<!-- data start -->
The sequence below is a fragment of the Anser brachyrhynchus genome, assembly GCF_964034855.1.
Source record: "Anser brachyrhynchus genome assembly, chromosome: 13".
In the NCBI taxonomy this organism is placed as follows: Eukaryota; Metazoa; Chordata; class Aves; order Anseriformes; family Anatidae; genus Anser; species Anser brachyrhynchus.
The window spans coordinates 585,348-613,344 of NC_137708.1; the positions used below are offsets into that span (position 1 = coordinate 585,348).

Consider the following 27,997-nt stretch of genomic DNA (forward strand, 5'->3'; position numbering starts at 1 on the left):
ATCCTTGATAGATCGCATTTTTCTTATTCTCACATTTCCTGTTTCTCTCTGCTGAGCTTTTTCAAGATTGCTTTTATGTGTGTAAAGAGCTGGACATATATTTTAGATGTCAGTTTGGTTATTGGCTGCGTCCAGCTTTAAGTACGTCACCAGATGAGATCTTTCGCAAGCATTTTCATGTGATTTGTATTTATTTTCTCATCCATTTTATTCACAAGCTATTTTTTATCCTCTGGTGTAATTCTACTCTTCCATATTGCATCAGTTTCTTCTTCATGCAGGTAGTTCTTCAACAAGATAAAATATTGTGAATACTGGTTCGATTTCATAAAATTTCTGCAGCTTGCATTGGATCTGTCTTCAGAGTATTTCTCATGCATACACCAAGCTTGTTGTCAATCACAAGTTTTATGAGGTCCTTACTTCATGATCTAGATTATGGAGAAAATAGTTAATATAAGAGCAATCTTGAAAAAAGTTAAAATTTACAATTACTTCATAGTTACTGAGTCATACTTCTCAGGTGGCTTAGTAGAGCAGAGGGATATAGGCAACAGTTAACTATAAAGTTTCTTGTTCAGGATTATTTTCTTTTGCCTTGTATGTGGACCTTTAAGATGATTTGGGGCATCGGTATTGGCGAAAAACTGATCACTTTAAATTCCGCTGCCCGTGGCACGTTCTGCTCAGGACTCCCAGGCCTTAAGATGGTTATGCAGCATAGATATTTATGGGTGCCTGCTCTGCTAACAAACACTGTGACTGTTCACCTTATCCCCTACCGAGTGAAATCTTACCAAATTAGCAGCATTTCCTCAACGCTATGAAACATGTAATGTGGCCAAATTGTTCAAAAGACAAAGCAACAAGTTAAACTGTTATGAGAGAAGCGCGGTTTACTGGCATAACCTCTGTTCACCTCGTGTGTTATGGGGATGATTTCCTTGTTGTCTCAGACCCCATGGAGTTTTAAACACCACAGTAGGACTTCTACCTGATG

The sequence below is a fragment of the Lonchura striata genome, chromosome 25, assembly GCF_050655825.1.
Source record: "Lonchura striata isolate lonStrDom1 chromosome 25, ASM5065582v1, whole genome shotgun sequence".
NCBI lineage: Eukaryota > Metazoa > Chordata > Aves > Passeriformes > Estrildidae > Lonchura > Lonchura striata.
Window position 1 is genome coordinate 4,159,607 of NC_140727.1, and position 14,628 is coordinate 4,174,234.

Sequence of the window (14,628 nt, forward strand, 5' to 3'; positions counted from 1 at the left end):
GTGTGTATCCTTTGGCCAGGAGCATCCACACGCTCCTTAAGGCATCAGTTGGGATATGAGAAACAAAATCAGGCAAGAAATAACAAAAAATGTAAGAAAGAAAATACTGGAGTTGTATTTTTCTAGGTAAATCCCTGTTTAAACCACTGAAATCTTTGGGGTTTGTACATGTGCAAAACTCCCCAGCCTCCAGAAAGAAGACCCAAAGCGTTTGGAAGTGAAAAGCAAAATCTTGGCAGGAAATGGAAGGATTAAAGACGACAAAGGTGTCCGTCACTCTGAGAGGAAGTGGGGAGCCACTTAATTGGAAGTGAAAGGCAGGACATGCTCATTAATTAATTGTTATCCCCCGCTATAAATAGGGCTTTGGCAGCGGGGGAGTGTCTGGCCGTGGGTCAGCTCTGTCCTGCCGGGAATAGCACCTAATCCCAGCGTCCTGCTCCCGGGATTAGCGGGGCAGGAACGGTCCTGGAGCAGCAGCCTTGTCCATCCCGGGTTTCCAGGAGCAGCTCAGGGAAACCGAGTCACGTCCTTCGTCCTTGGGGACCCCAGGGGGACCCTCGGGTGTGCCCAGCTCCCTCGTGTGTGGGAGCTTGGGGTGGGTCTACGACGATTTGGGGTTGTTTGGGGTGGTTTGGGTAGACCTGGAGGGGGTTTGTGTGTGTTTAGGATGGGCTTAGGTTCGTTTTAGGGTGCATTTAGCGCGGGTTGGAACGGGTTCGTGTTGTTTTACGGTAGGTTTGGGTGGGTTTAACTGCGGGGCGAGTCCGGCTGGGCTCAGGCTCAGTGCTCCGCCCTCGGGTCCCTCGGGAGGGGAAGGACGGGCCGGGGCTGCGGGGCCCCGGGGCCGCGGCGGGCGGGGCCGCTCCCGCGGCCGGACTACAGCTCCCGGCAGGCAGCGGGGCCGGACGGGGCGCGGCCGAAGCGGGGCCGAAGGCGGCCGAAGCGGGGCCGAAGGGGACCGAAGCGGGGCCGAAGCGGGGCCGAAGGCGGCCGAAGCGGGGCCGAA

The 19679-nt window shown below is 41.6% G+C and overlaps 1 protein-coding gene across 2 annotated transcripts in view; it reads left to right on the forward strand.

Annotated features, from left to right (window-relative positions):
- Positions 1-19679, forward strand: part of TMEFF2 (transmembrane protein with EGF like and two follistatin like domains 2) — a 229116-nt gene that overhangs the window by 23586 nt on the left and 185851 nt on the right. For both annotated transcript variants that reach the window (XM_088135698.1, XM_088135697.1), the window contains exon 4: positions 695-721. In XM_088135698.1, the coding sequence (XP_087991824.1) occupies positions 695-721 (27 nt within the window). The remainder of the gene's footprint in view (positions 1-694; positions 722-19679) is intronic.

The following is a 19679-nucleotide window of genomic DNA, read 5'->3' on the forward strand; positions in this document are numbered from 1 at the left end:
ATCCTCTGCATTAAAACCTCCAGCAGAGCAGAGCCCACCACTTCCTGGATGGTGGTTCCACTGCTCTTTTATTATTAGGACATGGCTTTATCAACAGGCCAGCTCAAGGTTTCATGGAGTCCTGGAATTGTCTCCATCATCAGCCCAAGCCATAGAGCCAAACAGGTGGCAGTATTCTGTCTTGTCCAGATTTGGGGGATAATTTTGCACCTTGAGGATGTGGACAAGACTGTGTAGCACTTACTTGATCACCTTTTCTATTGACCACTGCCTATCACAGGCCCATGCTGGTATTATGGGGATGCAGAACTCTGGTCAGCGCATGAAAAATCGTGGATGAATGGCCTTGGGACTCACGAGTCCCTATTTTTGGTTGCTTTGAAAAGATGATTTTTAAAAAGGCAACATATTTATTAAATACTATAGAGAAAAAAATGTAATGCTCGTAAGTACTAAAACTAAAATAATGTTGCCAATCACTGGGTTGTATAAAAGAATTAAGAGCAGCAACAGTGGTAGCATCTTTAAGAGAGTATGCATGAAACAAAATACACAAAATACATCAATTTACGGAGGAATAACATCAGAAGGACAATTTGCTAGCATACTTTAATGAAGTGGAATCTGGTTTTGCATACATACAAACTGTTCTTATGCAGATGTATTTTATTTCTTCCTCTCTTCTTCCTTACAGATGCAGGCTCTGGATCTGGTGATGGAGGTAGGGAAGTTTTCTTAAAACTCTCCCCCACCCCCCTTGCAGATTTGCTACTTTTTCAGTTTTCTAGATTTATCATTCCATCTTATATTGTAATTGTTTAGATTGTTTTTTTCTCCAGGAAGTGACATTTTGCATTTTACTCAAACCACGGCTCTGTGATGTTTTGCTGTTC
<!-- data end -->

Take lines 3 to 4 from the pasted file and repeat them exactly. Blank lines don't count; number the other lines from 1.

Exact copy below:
In the NCBI taxonomy this organism is placed as follows: Eukaryota; Metazoa; Chordata; class Aves; order Anseriformes; family Anatidae; genus Anser; species Anser brachyrhynchus.
The window spans coordinates 585,348-613,344 of NC_137708.1; the positions used below are offsets into that span (position 1 = coordinate 585,348).